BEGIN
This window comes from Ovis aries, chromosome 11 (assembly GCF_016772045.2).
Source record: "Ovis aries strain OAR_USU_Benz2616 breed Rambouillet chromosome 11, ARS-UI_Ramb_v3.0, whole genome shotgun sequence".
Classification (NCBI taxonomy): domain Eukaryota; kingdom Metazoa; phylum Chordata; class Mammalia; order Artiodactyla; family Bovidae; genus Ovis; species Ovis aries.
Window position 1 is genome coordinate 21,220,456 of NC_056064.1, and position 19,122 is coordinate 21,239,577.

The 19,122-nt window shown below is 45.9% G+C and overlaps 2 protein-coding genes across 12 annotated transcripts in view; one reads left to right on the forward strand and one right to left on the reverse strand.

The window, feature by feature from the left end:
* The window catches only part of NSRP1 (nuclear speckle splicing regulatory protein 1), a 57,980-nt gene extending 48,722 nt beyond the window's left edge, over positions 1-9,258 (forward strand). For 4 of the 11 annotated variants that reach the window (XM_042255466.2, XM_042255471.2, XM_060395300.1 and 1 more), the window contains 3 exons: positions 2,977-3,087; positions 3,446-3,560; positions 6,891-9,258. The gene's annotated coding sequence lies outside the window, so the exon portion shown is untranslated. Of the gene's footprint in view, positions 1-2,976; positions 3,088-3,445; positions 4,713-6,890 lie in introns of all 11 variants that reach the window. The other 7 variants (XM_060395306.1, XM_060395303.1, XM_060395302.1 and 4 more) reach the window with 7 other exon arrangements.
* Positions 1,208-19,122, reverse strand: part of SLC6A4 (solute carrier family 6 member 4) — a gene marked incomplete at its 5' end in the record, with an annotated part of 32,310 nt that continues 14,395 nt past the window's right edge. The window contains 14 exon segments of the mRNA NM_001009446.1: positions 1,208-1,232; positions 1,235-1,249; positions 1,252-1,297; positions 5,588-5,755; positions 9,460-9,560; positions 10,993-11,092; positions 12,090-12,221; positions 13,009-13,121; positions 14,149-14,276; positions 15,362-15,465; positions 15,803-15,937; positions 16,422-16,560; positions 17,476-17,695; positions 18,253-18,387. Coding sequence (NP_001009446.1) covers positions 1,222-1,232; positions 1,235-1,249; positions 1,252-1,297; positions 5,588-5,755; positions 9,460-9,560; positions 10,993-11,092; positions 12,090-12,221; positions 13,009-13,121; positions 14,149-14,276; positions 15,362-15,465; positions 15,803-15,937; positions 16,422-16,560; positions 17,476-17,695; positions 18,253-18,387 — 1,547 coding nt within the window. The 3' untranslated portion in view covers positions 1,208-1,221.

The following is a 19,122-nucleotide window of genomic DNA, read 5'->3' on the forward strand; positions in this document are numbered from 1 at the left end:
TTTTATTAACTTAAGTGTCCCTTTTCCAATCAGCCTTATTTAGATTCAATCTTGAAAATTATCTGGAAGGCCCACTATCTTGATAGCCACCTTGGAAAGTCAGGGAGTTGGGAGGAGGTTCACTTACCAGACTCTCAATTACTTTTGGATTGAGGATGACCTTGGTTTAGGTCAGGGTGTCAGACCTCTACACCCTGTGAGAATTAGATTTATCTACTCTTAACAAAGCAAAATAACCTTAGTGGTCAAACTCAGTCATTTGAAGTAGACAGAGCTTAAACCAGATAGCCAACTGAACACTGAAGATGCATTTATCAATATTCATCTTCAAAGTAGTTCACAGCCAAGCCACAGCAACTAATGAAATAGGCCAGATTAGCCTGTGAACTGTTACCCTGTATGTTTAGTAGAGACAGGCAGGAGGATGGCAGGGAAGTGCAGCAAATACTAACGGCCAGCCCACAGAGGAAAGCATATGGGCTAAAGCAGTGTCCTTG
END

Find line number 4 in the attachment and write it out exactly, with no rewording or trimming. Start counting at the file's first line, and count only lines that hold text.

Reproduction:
Window position 1 is genome coordinate 21,220,456 of NC_056064.1, and position 19,122 is coordinate 21,239,577.